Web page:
creeping spiderling, more...
[Boerhavia watsonii Standl.]
Herbs, annual; taproot tapered, soft or ± woody. Stems erect or ascending, sparingly branched throughout, 30-70 dm, densely glandular-villous, or glandular-puberulent, with spreading, nonglandular hairs basally, glabrous distally. Leaves mostly in basal 1/2; larger leaves with petiole 10-30 mm, blade oval, oblong, ovate, or ± triangular, 18-45 × 13-30 mm (distal leaves usually smaller, sometimes longer, proportionately narrower), adaxial surface lightly to densely glandular-pubescent, abaxial surface paler than adaxial, lightly to densely glandular-pubescent, neither surface punctate or both minutely punctate with clusters of brown cells, base truncate, round, or obtuse, margins sinuate, sometimes crisped, apex round to obtuse, rarely acute. Inflorescences terminal and axillary, branched 1-4 times unequally, with sticky internodal bands; branches strongly ascending, terminating in spicate or racemose flower clusters, axis 10-55 mm. Flowers: pedicel 0.4-2.3[-3.7] mm; bracts at base of perianth usually soon deciduous, usually 2, narrowly to broadly lanceolate, 0.7-1.8 mm, apex often acuminate; perianth white to pale pink, campanulate distal to constriction, 1-1.3 mm; stamens (2-)3, slightly exserted or included. Fruits 5-33 per cluster, usually overlapping or 2-4 in group separated by small gap from next group, straw colored to grayish or reddish tan, broadly obovoid, 1.9-2.4(-2.8) × 1.1-1.3 mm (l/w: 1.7-2.1[-2.3]), apex rounded, glabrous; ribs 5, obtuse-rounded to obtuse, often with low winglike ridge, slightly rugose near sulci; sulci (0.2-)0.5 times as wide as base of ribs, slightly rugose, not papillate. 2n = ca. 52. Flowering late summer-early fall. Sandy or rocky soils in open, arid grasslands, among open shrubs or mesquite and acacia woodlands [tropical deciduous forests]; [100-]700-1800 m; Ariz., N.Mex., Tex.; Mexico. C. F. Reed (1969) and subsequent authors have included one or more of Boerhavia coulteri, B. torreyana, and B. watsoni as synonymous with B. spicata. Even when those taxa are removed, B. spicata remains a variable species, widespread at low to middle elevations in southwestern North America, and distinguished by its mostly overlapping, obovoid fruits with rather open sulci, and the glandular pubescence on basal parts of the plant.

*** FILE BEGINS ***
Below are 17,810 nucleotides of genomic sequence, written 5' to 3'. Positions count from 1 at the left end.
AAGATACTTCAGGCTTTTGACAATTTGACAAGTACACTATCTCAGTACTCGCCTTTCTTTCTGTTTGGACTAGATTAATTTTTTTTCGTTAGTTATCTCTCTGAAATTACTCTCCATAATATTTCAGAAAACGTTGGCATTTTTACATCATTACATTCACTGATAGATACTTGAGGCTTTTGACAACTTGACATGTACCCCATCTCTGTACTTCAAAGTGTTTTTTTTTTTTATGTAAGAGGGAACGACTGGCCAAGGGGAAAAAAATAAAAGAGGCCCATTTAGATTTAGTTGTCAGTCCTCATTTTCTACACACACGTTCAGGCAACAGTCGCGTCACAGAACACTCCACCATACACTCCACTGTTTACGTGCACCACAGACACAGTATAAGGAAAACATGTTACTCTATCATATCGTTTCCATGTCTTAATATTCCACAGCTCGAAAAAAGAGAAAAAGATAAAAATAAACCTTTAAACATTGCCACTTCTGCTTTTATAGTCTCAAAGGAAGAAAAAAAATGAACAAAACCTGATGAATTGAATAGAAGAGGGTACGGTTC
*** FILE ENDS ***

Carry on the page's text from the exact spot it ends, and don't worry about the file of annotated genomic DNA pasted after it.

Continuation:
Wiggins 1964, FNA 2003, Kearney and Peebles 1969
Duration: Annual Nativity: Native Lifeform: Forb/Herb General: Annual herb, to 65 cm tall, from a taproot; stems erect or trailing along the ground, often red-tinged, the stems below the inflorescence densely covered with gland-tipped hairs. Leaves: Opposite along the stems, the lower leaves on petioles about half as long as the leaf blade, and upper leaves subsessile; blades ovate to lanceolate, 1-5 cm long, with a pointed tip and a smooth or slightly wavy margin; leaf surfaces puberulent or short-villous, and often glandular. Flowers: Small and pale pink, in short, dense slender spikes at the tips of slender panicle branches; panicle branches of unequal lengths and with sticky bands between the nodes; each flower subtended by a pair of early-deciduous bracts; sepals appearing petal-like, 1 mm long or a little longer, fused into a bell-shape, white to pale pink; petals absent. Fruits: Achenes straw-colored to grayish or reddish-tan, 2 mm long, obovoid, with 5 smooth, broad longitudinal ridges. Ecology: Found on sandy soil, plains, washes, arroyos, and disturbed habitats, from 1,500-4,500 ft (457-1372 m); flowers September-October. Distribution: AZ, NM, and TX; south to MEX Notes: Widespread and distinguished by its narrowly obovoid fruit, along with its 1-2 mm-long flowers. Distinguished from several other Boerhavia spp by its flowers being arranged in spikes or racemes at branch tips, whereas other species have more or less umbel-like clusters of flowers at branch tips. B. torreyana and B. coulteri also have flowers arranged in spikes, but those species have stems that can be somewhat hairy near the base of plant, and do not have glandular hairs as in B. spicata. Some authors have lumped this taxon with B. torreyana and B. coulteri, but FNA (2004) and Allred (2012) recognize both of those as separate species. Ethnobotany: The Mayo of northern Mexico used the leaves to make a tea to treat measles. Etymology: Boerhavia named for Dutch botanist Hermann Boerhaave (1663-1738); spicata refers to the spicate flowers. Synonyms: Boerhavia watsonii Editor: SBuckley 2010, AHazelton 2017